1. Emacs

Emacs is the successor to Vim, at least according to those who use it. Like vi, emacs is a screen editor. Unlike vi, emacs is not an insertion mode editor, meaning that any character typed in emacs is automatically inserted into the file, unless it includes a command prefix. Many prefer Emacs over the customization options it offers.


  1. Vim

Vim is a highly configurable text editor built to enable efficient text editing. It is an improved version of the vi editor distributed with most UNIX systems. Attending a developer conference and coming across someone who doesn’t know about the Vim code editor is going to be a rare occurrence. Vim has been around for ages, and anyone who is a loyal UNIX user will most likely be using this code editor to develop and design. Although it’s highly sought after, Vim can be difficult enough when it comes to learning about Vim and all of the commands it uses. If you enjoy using shortcuts when working on your UNIX system — you will without question enjoy coding with Vim.


  1. Atom

Atom is a new code editor that comes from the much acknowledged open-source community GitHub. It’s only been a while after Atom makes its appearance, yet the code editor has lured a big mass of supporters because of the flexible design, great optimization features, and the strong community support that enable users to join part as the editor itself. A built-in package manager suggests that all your coding can be done from within the code editor itself, both saving time and in lengthening your periods of productivity. There is also the autocomplete feature for those who like to write code quickly which intuitively learns your coding habits in the language you’re coding in.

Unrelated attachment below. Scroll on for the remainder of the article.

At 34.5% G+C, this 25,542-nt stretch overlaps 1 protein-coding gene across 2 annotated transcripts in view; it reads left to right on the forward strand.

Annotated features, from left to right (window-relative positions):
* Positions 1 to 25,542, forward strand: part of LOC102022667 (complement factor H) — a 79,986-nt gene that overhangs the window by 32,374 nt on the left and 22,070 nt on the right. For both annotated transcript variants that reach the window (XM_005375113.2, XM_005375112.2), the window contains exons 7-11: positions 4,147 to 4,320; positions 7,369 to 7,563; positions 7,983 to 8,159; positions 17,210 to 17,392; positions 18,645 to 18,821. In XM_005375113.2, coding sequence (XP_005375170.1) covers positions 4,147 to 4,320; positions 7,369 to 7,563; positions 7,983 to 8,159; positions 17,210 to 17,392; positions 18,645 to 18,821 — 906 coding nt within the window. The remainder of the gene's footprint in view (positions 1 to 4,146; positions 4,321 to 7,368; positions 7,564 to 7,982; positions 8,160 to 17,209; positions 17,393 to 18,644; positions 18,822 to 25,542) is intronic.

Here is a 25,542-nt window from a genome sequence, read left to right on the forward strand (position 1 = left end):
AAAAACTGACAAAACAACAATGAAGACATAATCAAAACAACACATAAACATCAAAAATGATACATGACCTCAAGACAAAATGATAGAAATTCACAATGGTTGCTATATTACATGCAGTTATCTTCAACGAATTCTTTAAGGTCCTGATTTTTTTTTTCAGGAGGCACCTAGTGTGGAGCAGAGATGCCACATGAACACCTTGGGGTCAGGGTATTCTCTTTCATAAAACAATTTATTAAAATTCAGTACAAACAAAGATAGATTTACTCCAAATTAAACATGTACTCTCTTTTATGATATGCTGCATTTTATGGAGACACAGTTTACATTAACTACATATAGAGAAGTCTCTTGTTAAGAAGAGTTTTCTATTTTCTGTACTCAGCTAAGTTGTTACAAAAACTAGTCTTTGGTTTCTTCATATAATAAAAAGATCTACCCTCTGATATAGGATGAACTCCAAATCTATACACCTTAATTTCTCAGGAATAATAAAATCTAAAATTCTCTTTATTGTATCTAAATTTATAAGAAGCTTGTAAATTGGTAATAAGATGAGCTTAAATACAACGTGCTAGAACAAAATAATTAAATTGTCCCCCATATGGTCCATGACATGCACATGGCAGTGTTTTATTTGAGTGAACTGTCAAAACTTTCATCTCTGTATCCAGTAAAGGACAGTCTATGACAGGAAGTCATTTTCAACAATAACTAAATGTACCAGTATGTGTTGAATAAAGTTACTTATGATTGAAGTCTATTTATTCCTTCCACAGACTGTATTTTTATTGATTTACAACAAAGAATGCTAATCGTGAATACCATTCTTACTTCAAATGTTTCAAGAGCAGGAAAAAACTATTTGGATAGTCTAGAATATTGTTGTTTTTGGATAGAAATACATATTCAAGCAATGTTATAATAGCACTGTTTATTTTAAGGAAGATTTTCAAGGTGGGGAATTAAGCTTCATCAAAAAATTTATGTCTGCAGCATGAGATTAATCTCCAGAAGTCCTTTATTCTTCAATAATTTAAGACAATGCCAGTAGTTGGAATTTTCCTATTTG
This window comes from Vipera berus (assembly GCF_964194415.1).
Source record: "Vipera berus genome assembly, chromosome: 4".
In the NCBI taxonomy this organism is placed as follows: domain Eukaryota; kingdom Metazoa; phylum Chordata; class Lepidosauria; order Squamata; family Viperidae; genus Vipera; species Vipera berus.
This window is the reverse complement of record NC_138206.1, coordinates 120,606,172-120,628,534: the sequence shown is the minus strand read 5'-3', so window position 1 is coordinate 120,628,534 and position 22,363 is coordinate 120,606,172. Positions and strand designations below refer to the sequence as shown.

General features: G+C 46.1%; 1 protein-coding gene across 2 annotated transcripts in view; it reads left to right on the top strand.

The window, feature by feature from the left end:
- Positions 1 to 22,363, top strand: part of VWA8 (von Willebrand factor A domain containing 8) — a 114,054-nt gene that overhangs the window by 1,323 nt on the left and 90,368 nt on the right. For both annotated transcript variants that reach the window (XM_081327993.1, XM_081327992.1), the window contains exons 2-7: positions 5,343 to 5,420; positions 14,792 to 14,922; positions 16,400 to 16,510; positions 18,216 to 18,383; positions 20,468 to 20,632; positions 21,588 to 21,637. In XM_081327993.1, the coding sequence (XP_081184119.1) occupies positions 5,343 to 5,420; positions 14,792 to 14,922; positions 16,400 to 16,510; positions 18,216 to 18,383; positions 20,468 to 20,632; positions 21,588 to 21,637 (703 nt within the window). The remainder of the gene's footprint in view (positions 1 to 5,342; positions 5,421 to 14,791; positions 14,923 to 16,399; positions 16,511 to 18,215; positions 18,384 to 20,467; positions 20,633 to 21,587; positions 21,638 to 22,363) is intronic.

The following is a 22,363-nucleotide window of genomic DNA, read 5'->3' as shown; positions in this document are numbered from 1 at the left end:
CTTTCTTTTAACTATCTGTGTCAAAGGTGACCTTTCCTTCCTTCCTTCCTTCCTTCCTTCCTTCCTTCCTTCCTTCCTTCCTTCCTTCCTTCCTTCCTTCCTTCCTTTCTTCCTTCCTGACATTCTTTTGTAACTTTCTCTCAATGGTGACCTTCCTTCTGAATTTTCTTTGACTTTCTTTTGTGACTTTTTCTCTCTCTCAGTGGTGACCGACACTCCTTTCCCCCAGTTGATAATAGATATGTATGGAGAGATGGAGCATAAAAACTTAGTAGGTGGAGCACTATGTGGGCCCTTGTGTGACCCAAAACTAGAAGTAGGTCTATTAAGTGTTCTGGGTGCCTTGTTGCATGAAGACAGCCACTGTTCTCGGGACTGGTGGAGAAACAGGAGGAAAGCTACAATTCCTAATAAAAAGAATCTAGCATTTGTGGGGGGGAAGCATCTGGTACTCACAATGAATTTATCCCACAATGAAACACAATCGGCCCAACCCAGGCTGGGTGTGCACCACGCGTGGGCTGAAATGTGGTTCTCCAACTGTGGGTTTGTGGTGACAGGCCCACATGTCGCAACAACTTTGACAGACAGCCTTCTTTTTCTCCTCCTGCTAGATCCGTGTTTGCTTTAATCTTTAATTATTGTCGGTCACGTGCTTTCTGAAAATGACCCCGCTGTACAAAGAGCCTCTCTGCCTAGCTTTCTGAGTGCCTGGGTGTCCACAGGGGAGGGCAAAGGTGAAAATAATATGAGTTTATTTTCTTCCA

1. Notepad++

Notepad++ is the next generation of the default Notepad application that many of us are already familiar with. Notepad++ is literally a lightweight code editor, which is fit for people who’s working as a web designer and front-end developers. It’s easy to use, but still properly excellent enough to understand coding concepts and to suggest customization options which enable for more open coding experience.


  1. Sublime Text

Also known for the name Sublime Editor, this text editor/developer IDE has been a both well famed and established name in the web developer and designer industries. Sublime Text roses with its handiness and customizability, it allows its user to configure the editor to fit their specific requirements, whether they are coding in Java, JavaScript, or C++ — Sublime has many offers thanks to their custom plugins option, along with the ability to install third-party themes that is shared within the fellow code developer community. Sublime is free to try, but once in a while, you will be shown with a popup box that asks you to buy the full version. Keep in thoughts that the free version doesn’t restrain you from any features, but isn’t it nice to invest in something that will pay itself back many times over.